5.2.2. Incremental view

5.2.2.1. Ability is "unstable and controllable"

5.2.2.2. Students with this view focus on the " the process of problem solving and applying good strategies"

5.2.2.3. Teachers with this view set mastery goals for students

5.3. Beliefs about causes and control

5.3.1. Attribution theory

5.3.1.1. An "individual's explanations, justifications, and excuses influence motivation

5.3.1.2. Causes for success or failure

5.3.1.2.1. Location, internal or external

5.3.1.2.2. Stability

5.3.1.2.3. Controllability - does the person have control of the cause

5.3.1.2.4. Teacher impacts

5.4. Self-Worth

5.4.1. Learned helplessness

5.4.1.1. When students believe that they have no control over the events and outcomes in their lives

5.4.2. Mastery-oriented

5.4.2.1. Value achievement-focus on mastery goals

5.4.3. Failure-avoiding

5.4.3.1. Fixed view of ability-focus on performance goals

5.4.4. Failure accepting

5.4.4.1. Convinced they have little ability and cannot change

5.4.5. Encouraging self-worth .

5.4.5.1. Teach the idea that ability is improvable

5.4.5.2. "Teach directly about the difference between learning goals and performance goals"

5.4.5.3. Create a classroom atmosphere that is learning centered and that failure is "diagnostic"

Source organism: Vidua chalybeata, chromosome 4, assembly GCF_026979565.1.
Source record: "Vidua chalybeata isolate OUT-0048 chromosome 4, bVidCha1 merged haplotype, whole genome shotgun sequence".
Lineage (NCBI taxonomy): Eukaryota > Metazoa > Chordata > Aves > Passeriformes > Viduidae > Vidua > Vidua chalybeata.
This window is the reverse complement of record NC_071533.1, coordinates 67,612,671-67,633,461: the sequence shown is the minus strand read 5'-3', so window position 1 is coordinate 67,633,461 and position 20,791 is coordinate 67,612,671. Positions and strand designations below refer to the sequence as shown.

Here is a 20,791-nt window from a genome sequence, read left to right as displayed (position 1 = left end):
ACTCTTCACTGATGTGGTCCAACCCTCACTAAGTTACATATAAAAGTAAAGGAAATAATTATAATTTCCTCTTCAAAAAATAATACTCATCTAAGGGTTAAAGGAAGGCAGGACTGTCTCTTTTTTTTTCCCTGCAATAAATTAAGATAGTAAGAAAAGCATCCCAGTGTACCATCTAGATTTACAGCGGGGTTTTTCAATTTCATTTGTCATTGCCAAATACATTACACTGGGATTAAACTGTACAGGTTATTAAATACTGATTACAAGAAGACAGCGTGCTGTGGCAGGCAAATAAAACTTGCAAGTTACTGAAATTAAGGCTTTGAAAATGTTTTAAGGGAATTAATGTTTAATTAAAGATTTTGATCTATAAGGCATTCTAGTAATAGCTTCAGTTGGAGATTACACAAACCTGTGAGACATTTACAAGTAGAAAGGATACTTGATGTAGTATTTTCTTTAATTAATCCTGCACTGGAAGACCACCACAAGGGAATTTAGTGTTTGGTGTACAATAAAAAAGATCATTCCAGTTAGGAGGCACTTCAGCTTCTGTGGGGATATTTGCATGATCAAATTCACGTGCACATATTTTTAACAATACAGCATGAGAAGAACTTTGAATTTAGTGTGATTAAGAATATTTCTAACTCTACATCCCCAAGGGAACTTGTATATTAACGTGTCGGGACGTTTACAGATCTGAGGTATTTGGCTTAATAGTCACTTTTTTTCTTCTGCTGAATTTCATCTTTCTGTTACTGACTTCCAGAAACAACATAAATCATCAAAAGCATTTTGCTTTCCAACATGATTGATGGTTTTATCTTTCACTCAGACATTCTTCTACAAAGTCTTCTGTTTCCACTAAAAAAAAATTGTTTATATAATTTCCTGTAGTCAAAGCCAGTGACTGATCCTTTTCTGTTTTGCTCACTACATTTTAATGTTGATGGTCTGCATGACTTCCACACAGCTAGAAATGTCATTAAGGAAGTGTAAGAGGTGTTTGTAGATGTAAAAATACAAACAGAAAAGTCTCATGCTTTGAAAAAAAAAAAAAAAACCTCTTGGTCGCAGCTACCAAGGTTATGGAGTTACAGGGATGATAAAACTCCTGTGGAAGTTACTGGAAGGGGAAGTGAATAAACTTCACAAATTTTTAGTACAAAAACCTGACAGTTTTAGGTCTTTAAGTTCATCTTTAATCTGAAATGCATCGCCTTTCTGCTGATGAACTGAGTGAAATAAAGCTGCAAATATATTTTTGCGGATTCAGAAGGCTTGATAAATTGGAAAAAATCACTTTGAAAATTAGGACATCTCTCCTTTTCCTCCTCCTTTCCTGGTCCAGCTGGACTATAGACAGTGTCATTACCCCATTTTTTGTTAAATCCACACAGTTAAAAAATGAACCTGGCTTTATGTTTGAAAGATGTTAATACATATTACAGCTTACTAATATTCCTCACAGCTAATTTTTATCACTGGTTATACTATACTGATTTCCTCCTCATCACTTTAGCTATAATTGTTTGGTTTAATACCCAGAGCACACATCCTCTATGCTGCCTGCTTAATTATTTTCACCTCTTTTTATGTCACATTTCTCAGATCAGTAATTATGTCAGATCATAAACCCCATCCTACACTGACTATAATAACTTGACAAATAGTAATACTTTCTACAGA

5.4.5.4. Encourage students to seek and give help

6. Needs

6.1. Maslow's Hierarchy

6.1.1. Deficiency needs

6.1.1.1. Survival

6.1.1.2. Safety

6.1.1.3. Belonging

6.1.1.4. Self-esteem

6.1.2. Being needs

6.1.2.1. Cognitive needs

6.1.2.2. Aesthetic needs

6.2. Self-Determiniation

6.2.1. Competence

6.2.2. Autonomy

6.2.3. Relatedness

6.2.4. Guidelines for supporting self-determination

6.2.4.1. Allow and encourage student choice

6.2.4.2. Help students plan to attain "self-selected goals"

6.2.4.3. "Hold students accountable fro the consequences of their choices"

6.2.4.4. Explain reasons for "limits, rules, and constraints"

6.2.4.5. "Use non-controlling, positive feedback"

7. Strategies for Motivating Students

7.1. TARGET

7.1.1. T- Task value

7.1.1.1. Importance

7.1.1.2. Interest

7.1.1.3. Utility

7.1.1.4. Cost

7.1.2. A- Autonomy

7.1.2.1. Provide students with choices

7.1.2.1.1. Unlimited choices

7.1.2.1.2. Bounded choices

7.1.3. R- Recognition

7.1.3.1. Improving

7.1.3.2. Attempting difficult tasks

7.1.3.3. Persistance

7.1.3.4. Creativity

7.1.3.5. Do not only recognize students for performing better than others

7.1.4. G- Grouping practices

7.1.4.1. Goal structure

7.1.4.1.1. Coooperative

7.1.4.1.2. Competitive

7.1.4.1.3. Individualistic

7.1.4.2. Vary means of grouping students

7.1.5. E- Evaluation Procedures

7.1.5.1. Emphasis on "competitive evaluation and grading = Performance goals

7.1.5.2. Emphasize the need to understand the material = mastery goals

7.1.6. T- Time in class

7.1.6.1. Make "time for engaged and persistent learning"

7.2. Strategies that support motivation